Of course the biggest hurdle to creating a new X program for spaceflight is the government itself. Politicians are notoriously shortsighted, ignorant of technology and focused almost exclusively on their re-election based on narrow parochial or special interests. The idea of some bigger national (not necessarily military) goal being supported by a high-risk, semi-secret project that threatens this or that existing constituency and promises no tangible 1-to-1 victory in exchange for the money spent is beyond their ability to comprehend. The politics of various space-interested groups like centers, organizations and contractors add an even more daunting level of complexity to the challenge than the actual technology itself.

Such a program will need to be constructed using all the artistry and applied political knowledge available in our community. It will need to have a political, policy and media team that is able to sell it and keep it sold. It will need strong political champions and clear, easy to understand goals — wrapped within a larger vision that protects them from being judged using the wrong set of standards.

As our government and commercial space pioneers struggle to help us break the bonds of Earth, we need to invest in clearing the path so they can succeed. It is time for a new set of X programs to be created. To do so we need to do the following:

  • Allocate a relatively small amount of funding for each program — let’s say $100 million a year that is guaranteed for 10 years or so at a minimum, longer if possible.
  • Set challenging questions to be answered by the projects that are identified by NASA, the Department of Defense and commercial customers as being vital and clearly beyond the scope of their own near-term endeavors.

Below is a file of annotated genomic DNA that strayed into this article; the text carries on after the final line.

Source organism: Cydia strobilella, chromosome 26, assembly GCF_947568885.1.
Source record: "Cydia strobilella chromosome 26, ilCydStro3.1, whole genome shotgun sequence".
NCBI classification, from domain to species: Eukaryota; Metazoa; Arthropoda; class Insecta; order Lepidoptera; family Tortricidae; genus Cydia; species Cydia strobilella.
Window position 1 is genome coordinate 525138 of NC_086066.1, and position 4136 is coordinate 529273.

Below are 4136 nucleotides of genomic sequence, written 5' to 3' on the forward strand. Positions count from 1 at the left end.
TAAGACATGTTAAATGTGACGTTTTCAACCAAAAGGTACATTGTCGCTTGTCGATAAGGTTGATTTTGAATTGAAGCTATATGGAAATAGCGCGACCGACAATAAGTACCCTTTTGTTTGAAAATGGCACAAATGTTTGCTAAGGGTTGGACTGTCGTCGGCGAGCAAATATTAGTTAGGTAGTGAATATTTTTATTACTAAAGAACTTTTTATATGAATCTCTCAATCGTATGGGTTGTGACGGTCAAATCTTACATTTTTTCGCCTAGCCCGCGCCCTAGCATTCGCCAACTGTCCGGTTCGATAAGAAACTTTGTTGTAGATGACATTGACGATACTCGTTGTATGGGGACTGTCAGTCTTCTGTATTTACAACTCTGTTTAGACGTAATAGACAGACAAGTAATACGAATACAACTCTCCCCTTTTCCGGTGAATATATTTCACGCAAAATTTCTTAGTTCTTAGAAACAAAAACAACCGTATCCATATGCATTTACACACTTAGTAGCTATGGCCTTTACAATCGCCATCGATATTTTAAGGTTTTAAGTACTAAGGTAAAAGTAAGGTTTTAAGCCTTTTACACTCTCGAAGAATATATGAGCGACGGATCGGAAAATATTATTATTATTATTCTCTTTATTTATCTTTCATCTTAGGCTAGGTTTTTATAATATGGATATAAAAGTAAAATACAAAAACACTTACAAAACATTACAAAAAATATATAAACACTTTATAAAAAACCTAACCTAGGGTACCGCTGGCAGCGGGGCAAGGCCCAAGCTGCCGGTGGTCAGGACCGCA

• Develop a pipeline through which every couple of years a new system is flown that is focused on that set of questions.
  • Put together a focused and protected renaissance team led by strong and visionary leaders that is isolated and protected from the stifling hands of bureaucracy.
  • Create a communications system with their fellow edge walkers in commercial space and academia and their customers that is dynamic, interactive and ongoing so that the challenges being undertaken and the information acquired flow in both directions to keep the program on track and avoid redundancy or obsoleteness.
  • Define victory in ways the public and other constituents can understand, and work organically with an external support base that exists to facilitate the flow of information outwards, so these very important team members can “protect the baby.”

“X” stands for unknown. It represents the edge of our intellectual envelope, and it is exactly the place we need to be — if we ever hope to expand ourselves beyond this rock.

Along the way we can transform our ability to get from place to place while still here and the way we develop new ideas in all industries and add a new set of images and ideas to our all-too-often depressing news cycles — inspiring and clearing the way for the next generations to reach for the impossible — and making it possible for them to succeed.

Rick N. Tumlinson is chairman of Deep Space Industries, an asteroid mining company; founder of the Orbital Outfitters spacesuit company; and co-founder of the Space Frontier Foundation and Texas Space Alliance.